Elijah Lovejoy’s Last Stand
Mobs had already destroyed Elijah Lovejoy’s printing press three times, and they were aiming for a fourth time in November of 1837.
Lovejoy, a Presbyterian minister, had riled up people in St. Louis for his abolitionist views in his newspaper, The St. Louis Observer. So he crossed state lines, into the city of Alton in the free state of Illinois, and kept on publishing, this time in the publication he named The Alton Observer. But even though Alton was in a free state, much of the population was made up of people sympathetic to the southern slave system. So, on November 7, 1837, a mob converged on Gilman’s Warehouse, where Lovejoy had hidden yet another printing press–his fourth.
The mob put a ladder up against the warehouse, and a man climbed to the roof, intending to set it ablaze. But Lovejoy and a friend, Royal Weller, dashed out of the warehouse and pushed over the ladder. Armed with guns, they also fired into the mob, killing a man named Bishop.
This ignited the attackers, so Lovejoy and Weller retreated inside the warehouse. And as the pro-slavery forces set the ladder back up again, Lovejoy and Weller charged outside once again and made another move to push it over.
They didn’t get far. Weller was wounded, but Lovejoy took five bullets and died. Some have called him the “first casualty of the Civil War,”Â even though the War Between the States was another 24 years in the future.
I was in Alton recently, hiking along the Mississippi River, and I had a chance to see Lovejoy’s grave and monument. Today, he is a recognized hero with a star on the St. Louis Walk of Fame and his name on the Southern Illinois University Library. (Some people even proposed that the entire university be named after him.)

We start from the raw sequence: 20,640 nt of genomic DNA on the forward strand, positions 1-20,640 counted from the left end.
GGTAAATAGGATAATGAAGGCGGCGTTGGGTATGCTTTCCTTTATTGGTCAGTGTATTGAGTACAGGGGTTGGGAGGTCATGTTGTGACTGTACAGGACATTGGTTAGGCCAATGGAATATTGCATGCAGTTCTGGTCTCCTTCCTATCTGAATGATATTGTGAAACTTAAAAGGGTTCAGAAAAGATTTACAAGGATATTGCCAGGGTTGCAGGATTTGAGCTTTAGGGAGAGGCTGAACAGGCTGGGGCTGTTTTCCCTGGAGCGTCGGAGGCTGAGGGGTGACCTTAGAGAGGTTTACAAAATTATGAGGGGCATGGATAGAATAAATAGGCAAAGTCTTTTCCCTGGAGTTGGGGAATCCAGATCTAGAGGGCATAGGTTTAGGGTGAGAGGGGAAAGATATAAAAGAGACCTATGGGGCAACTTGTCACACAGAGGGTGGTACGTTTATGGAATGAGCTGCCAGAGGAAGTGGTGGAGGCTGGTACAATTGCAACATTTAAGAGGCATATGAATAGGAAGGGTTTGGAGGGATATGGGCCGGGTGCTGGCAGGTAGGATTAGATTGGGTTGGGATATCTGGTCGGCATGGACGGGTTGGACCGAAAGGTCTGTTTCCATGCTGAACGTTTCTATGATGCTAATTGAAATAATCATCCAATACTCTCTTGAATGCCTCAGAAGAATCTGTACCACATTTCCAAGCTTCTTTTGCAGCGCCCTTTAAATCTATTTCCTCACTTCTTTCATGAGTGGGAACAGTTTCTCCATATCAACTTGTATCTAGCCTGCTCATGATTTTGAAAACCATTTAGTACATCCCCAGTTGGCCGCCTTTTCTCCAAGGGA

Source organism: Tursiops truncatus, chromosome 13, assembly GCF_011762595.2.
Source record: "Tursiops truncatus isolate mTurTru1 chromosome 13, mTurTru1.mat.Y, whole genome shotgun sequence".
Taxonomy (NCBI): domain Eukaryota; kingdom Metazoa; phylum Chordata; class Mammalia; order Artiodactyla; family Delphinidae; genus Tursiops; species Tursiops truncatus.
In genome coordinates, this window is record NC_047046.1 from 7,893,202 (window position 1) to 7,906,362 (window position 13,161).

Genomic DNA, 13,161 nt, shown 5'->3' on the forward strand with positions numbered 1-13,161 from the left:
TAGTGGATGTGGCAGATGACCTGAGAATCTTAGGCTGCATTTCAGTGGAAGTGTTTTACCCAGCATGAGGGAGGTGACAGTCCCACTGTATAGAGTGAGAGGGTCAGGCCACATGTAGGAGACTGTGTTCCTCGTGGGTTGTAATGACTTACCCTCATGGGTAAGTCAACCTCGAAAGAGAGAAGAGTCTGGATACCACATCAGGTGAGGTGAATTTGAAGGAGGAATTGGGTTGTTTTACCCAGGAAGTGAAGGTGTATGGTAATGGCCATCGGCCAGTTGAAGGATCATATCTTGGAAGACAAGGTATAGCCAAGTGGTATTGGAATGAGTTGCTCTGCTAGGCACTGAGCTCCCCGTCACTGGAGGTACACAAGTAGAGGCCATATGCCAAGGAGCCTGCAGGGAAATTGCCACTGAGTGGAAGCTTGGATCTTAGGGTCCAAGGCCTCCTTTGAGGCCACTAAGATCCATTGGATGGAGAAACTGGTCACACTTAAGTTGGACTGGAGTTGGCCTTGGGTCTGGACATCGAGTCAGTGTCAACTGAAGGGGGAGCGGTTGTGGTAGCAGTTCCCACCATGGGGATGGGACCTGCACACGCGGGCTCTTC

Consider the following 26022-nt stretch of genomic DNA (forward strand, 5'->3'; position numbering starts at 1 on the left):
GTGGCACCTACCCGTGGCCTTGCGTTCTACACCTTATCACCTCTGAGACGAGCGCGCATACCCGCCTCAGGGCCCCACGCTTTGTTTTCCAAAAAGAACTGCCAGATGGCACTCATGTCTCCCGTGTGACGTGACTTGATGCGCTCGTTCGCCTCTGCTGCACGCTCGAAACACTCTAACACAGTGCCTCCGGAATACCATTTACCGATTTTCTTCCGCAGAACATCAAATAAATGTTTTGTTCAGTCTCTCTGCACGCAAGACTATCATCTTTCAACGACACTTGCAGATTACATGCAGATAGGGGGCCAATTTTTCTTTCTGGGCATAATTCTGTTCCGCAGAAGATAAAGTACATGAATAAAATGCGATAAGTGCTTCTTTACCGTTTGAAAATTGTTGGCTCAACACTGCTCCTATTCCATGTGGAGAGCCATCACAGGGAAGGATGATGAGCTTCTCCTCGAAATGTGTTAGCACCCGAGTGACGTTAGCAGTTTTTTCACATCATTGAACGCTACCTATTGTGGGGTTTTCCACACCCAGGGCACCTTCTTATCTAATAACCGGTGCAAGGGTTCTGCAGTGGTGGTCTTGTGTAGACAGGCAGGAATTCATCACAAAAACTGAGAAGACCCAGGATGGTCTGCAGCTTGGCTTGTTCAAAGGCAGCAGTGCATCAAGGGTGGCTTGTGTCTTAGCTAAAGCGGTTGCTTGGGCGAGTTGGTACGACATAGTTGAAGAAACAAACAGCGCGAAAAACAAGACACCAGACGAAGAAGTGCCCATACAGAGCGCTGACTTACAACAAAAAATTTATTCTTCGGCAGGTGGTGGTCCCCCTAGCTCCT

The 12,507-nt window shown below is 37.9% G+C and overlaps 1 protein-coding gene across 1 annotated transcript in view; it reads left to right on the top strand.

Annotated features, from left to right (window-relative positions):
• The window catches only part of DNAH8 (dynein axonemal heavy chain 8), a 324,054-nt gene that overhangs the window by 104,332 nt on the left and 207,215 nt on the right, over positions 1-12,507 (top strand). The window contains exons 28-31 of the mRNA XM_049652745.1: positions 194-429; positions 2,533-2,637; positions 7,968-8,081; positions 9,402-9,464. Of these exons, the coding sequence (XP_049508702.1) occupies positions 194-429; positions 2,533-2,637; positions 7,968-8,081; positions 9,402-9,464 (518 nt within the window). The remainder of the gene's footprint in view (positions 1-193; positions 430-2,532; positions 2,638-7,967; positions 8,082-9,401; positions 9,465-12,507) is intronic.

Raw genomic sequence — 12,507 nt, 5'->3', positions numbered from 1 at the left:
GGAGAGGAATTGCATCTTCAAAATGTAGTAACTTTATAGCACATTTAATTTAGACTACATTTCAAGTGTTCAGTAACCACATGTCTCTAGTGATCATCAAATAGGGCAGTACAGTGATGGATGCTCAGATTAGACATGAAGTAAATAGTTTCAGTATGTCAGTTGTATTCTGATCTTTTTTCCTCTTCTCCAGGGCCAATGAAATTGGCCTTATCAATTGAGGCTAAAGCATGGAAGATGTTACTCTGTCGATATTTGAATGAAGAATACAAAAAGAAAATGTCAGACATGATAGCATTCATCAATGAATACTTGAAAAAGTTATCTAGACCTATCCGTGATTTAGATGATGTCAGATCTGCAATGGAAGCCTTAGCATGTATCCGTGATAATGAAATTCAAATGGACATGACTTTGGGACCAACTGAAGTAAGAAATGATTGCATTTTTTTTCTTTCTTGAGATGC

Five days before his death, Lovejoy gave a speech to the people of Alton, which included these prophetic lines:
“I know you can tar and feather me, hang me up, or put me into the Mississippi, without the least difficulty. But what then? Where shall I go? I have been made to feel that if I am not safe at Alton, I shall not be safe anywhere. I recently visited St. Charles to bring home my family, and was torn from their frantic embrace by a mob. I have been beset night and day at Alton. And now, if I leave here and go elsewhere, violence may overtake me in my retreat, and I have no more claim upon the protection of any other community than I have upon this; and I have concluded, after consultation with my friends, and earnestly seeking counsel of God, to remain at Alton, and here to insist on protection in the exercise of my rights. If the civil authorities refuse to protect me, I must look to God; and if I die, I have determined to make my grave in Alton.”
By Doug Peterson